Pay cuts, more furloughs coming to RWU

The university administration has decided to furlough more employees and reduce pay for employees across the board in an attempt to fill an $11 million gap in the budget. This decision resulted mostly from giving refunds back to students in the wake of COVID-19.


According to an all-employee email sent out on April 6, 130 more employees will be temporarily furloughed through June 30, bringing the total to 312. The email states that eligible employees who are furloughed will be able to keep their health insurance. Faculty are not affected by these furloughs, as they are all teaching. 

Temporary pay cuts were also put into place. After some negotiating between the faculty union and administration, the cuts were implemented in a tiered system. They are as follows:



  • The president and vice presidents are taking a 15% cut  


  • Employees making over $120,000 — 11% cut 


  • Employees making between $100,000 to $119,999 — 10% cut


  • Employees making between $80,001 to $99,999 — 8% cut


  • Those making under $80,000 — 6% cut 

Adjuncts are not affected by these cuts.


[Adjuncts] work very hard, they’re devoted to their jobs and they are not compensated very well,” said June Speakman, president of the RWU Faculty Association. As president of the union, she worked with the administration to agree on these pay cuts. 

“It’s a big hole to fill and it’s unexpected,” Speakman said.


According to Speakman, it took roughly two weeks to come to agreement on this, with input from the faculty. The original proposal by the administration was a 10% pay cut across the board, however Speakman and the union countered back with the tiered system that was agreed upon. 

Speakman said faculty had many concerns with the proposals, many stemming from distrust born from actions taken by past administrations. However, she said these negotiations were civil and truthful.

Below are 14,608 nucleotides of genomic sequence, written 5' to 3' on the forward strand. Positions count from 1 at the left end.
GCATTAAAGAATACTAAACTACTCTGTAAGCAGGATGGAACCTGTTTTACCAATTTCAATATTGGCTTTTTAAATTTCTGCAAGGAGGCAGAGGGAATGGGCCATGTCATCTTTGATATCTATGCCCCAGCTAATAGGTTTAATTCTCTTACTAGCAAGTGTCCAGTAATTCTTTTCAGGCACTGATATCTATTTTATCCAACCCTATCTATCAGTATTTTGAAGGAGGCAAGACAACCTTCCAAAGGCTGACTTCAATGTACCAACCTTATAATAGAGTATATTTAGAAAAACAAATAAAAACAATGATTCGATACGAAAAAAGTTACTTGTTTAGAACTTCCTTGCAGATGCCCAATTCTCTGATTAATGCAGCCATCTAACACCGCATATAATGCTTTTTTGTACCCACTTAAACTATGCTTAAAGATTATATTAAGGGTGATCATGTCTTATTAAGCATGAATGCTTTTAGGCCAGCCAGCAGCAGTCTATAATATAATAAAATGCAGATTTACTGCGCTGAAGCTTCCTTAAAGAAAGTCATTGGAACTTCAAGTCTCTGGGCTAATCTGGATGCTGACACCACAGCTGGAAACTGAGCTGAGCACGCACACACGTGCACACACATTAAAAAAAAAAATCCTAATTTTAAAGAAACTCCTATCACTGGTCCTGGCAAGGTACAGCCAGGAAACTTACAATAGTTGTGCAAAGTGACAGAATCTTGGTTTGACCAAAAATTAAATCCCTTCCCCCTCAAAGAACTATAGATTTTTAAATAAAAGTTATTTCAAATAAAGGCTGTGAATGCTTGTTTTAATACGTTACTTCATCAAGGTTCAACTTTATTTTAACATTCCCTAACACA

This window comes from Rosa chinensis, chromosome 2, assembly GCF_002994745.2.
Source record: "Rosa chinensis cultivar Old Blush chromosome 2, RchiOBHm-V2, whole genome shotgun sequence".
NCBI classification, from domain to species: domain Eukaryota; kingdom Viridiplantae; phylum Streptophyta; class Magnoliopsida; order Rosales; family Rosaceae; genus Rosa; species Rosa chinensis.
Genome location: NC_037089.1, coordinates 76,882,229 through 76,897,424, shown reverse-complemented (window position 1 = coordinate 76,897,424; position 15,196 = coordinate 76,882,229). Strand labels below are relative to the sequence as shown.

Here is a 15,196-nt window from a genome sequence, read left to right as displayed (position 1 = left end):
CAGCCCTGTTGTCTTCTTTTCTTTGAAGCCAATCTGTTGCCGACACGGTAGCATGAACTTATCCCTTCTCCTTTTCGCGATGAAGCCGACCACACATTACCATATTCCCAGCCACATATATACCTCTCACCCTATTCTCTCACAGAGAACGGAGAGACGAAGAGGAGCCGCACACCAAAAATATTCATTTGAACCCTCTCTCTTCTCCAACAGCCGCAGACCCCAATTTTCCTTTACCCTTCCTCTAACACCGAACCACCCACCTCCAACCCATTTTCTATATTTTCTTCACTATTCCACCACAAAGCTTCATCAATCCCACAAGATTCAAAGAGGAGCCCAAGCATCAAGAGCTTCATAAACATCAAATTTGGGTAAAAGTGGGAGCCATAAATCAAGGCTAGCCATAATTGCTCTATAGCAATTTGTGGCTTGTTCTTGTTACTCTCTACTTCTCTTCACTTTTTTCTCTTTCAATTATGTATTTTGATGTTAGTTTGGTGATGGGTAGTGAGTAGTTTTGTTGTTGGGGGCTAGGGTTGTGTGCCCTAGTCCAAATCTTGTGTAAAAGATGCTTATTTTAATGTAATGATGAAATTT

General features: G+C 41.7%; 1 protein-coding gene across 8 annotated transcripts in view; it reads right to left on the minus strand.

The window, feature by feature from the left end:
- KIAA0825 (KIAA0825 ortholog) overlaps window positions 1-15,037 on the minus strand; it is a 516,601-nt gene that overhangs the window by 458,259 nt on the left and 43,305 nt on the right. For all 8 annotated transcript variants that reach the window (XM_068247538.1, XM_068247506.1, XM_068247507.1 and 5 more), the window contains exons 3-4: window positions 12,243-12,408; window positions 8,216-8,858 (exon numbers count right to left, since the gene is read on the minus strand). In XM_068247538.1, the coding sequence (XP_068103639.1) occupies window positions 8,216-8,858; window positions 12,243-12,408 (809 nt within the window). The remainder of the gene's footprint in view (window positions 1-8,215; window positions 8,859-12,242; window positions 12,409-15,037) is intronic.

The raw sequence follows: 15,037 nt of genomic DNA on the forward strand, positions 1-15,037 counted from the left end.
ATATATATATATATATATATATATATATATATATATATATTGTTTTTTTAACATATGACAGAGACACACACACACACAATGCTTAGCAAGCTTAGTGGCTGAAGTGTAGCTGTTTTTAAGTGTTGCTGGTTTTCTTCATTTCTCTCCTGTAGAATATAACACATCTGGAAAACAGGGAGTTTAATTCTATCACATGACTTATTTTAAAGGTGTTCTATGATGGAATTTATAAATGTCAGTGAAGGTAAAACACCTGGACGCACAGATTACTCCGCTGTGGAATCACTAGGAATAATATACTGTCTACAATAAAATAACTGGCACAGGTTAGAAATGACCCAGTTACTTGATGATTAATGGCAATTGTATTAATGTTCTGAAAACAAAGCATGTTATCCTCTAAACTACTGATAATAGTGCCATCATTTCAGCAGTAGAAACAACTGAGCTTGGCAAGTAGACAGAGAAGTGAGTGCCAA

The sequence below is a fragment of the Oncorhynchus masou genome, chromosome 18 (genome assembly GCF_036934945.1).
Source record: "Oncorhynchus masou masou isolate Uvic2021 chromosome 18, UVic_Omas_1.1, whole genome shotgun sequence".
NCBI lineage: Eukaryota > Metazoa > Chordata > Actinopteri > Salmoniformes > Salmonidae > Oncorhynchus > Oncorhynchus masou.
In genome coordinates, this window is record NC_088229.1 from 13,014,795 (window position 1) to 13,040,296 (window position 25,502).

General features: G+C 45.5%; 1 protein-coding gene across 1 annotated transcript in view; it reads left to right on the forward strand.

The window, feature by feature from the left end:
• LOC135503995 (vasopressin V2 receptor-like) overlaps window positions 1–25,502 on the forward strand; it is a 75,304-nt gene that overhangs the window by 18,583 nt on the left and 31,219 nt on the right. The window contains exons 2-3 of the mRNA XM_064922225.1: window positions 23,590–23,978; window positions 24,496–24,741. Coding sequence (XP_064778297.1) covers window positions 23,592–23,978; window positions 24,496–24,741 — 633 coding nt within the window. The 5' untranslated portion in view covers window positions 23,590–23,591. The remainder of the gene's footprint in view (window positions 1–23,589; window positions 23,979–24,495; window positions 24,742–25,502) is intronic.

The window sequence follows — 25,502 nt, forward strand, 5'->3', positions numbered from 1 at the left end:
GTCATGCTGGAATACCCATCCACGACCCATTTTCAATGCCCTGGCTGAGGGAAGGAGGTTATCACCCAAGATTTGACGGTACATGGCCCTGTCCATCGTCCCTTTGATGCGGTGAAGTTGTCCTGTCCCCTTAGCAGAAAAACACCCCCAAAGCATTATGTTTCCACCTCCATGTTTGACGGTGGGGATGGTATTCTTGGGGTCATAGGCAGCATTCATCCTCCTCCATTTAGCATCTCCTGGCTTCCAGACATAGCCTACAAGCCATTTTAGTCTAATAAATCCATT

“As the president of the union, I am extraordinarily proud of the members of my union for the way we made this decision together, which not everyone was happy with,” Speakman said. “I really hope we can build a full first year class and get everybody back to campus this September.”

Along with the temporary pay cuts and furloughs, the university has also taken measures to save money such as cutting back on energy costs and moving landscaping to in-house staff.

“These measures and others, while extremely difficult, are providing the ability to weather this financial impact,” said Jerome Williams, executive vice president for finance and administration at the university. “I need to express my deep appreciation for the faculty and staff who have agreed to the measures that impact them directly or were temporarily furloughed.”

According to Williams, the savings so far from the pay cuts and furloughs are around $4.2 million. He also said the school is receiving $2.6 million from the CARES act passed by Congress in late March. He is looking into increasing donations to the endowment as well.

“There is still the unknown as to how long this outbreak will continue, but taking measures on a timely basis provides a better outcome than not being prepared,” Williams said. “Our intent is to meet our obligations and have a balanced budget by June 30.” 

These staff furloughs are across the board, with every department being affected. According to the Vice President of Student Life John King, his department is greatly affected. 

“Student Life is probably impacted the most in terms of decreased work flow and engagement with students as a result of COVID-19,” King said. “Thus, there was appropriately a higher degree of furloughs experienced within Student Life.”

He said with no students on campus, the Student Life department is hampered in doing its job.


“Without the opportunity for students to live on campus, engage in student activities through clubs and organizations, residence hall programs, athletics, music, arts and traditions like poetry slam, spring week, cake off, and senior events, the valuable work of our student life staff can’t be delivered in the same manner,” King said.

However, King said they are planning for the next academic year when students come back.